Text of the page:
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Legal updates

04 December 2019 Litigation

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26 November 2019 Wills and estates

Many of us are guilty of putting our heads in the sand when it comes to looking at what may befall us in later life. As people are living longer, the incidence of strokes, dementia and loss of mental capacity is becoming more prevalent. Many of us will live to a ripe old age without facing these issues, but nevertheless, a few simple planning meetings with the relevant professionals, will help ensure that things go as smoothly as they can. We are members of Solicitors for the Elderly (SFE) and we will ensure that you have all the legal documents in place to get you what you have planned for and that you have considered the pitfalls that may face you in later life and ways to avoid them if at all possible. Wills…
21 November 2019 Family Matters

Christmas is a magical time of the year for children. There is the anticipation of the presents they may receive, the relief of having a few weeks off school and the excitement of seeing friends and family. The hopes of what Christmas may bring are no different for the children of parents who have divorced or separated, yet lingering there in the background will be the worry of who they are going to spend Christmas with and whether the parent who misses out will be alright. To make sure your child has a wonderful and stress-free Christmas this year, Robert Bellhouse, family law expert with Ware & Kay Solicitors in York & Wetherby offers some useful tips to estranged parents trying to agree arrangements for their children over the festive period. 1. Plan ahead…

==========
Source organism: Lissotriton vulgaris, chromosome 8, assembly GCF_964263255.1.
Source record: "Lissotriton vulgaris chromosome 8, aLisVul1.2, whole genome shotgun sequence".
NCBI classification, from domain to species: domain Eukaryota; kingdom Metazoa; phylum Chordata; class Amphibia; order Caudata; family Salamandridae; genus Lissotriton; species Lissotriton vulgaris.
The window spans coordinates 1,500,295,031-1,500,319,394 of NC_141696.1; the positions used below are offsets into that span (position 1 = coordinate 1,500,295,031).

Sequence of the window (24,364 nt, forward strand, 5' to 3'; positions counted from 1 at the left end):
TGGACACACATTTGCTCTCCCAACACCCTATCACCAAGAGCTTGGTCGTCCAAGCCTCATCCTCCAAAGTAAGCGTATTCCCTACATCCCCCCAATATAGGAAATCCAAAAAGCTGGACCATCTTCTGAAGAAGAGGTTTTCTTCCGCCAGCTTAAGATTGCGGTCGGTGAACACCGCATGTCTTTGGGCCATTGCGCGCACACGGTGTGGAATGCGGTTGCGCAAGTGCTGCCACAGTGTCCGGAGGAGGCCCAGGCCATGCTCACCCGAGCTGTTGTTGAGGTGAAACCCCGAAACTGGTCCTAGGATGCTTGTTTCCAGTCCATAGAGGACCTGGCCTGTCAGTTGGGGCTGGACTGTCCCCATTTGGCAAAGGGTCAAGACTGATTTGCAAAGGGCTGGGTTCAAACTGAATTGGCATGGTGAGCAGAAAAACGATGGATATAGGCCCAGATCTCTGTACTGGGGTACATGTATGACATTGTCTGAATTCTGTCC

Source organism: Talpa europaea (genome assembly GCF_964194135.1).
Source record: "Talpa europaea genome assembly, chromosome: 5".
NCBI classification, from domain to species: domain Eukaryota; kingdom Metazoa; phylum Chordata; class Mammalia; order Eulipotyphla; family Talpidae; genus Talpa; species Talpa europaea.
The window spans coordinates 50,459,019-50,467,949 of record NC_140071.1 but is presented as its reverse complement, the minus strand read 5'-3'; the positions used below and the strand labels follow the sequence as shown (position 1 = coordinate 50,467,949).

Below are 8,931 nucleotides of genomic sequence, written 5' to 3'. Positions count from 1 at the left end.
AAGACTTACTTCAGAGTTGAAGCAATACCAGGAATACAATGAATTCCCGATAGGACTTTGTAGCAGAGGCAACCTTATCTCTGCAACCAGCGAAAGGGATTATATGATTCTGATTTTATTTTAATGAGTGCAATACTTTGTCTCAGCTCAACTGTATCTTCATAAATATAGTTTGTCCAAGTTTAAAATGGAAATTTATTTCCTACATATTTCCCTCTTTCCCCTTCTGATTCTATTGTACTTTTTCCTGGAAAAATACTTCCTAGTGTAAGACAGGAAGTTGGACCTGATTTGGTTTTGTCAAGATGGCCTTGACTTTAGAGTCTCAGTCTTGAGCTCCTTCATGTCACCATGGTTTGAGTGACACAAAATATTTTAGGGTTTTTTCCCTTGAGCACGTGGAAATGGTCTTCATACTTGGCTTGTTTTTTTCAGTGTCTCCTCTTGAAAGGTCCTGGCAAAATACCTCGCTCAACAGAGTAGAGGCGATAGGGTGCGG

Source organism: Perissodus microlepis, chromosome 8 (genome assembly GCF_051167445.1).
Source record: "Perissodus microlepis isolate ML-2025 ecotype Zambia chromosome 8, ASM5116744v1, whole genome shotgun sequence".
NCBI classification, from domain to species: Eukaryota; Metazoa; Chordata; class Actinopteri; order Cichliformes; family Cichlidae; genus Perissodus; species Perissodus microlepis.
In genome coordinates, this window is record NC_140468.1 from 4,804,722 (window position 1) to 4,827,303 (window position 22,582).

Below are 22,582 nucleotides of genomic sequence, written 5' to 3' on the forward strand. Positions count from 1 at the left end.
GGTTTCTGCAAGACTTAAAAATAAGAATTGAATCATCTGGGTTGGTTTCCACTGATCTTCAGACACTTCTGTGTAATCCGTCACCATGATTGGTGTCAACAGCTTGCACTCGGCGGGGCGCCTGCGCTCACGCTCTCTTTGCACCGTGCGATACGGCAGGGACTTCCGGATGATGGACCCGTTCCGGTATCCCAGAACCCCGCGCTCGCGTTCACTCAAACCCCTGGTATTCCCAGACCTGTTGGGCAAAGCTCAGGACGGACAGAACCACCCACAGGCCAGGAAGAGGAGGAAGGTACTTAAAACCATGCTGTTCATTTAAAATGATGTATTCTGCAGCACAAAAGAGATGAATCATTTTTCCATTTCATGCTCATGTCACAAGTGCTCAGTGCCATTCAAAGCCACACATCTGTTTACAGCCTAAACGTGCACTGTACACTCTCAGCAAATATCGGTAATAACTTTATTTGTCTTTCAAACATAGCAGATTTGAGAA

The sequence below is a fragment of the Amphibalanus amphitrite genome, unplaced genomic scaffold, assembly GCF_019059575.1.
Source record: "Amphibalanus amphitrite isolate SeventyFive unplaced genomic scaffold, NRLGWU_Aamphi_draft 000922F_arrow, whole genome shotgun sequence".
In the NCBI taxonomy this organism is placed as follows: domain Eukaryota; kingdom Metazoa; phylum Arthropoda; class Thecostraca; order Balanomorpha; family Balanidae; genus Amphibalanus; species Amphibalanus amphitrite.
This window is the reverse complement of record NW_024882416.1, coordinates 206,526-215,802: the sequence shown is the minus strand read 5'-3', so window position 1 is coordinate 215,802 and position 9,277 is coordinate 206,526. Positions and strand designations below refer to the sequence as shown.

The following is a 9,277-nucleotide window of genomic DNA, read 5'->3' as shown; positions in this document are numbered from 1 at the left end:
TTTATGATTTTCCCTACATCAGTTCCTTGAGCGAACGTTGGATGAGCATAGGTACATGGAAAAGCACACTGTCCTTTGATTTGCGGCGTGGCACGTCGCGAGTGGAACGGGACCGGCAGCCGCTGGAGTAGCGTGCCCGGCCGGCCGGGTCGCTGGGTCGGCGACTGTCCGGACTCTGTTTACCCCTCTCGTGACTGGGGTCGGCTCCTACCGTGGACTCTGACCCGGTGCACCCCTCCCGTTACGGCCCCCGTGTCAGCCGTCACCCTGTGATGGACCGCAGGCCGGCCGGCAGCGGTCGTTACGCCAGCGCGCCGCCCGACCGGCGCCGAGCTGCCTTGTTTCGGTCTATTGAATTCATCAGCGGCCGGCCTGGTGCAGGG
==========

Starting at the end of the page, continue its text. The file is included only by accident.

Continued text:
20 November 2019 Residential property

A Farm Business Tenancy is a contractual relationship which allows a tenant to rent land or buildings from a Landlord to run an agricultural business. But what provisions should a Farm Business Tenancy include to ensure it is legal and fit for purpose for both parties?  Hazel Anyon, Agricultural Property specialist at Pearsons & Ward Solicitors in Malton explains. Under the Agricultural Tenancies Act 1995, a Farm Business Tenancy arises if it was granted on or after 1st September 1995 and land is used predominantly for agricultural purposes throughout the term of the tenancy. Whilst some terms are statutory and must apply, many terms of a Farm Business Tenancy can be negotiated between the Landlord and Tenant. The Act defines agriculture as including ‘horticulture, fruit growing, seed growing, dairy farming and livestock breeding and keeping…
18 November 2019 Employment advice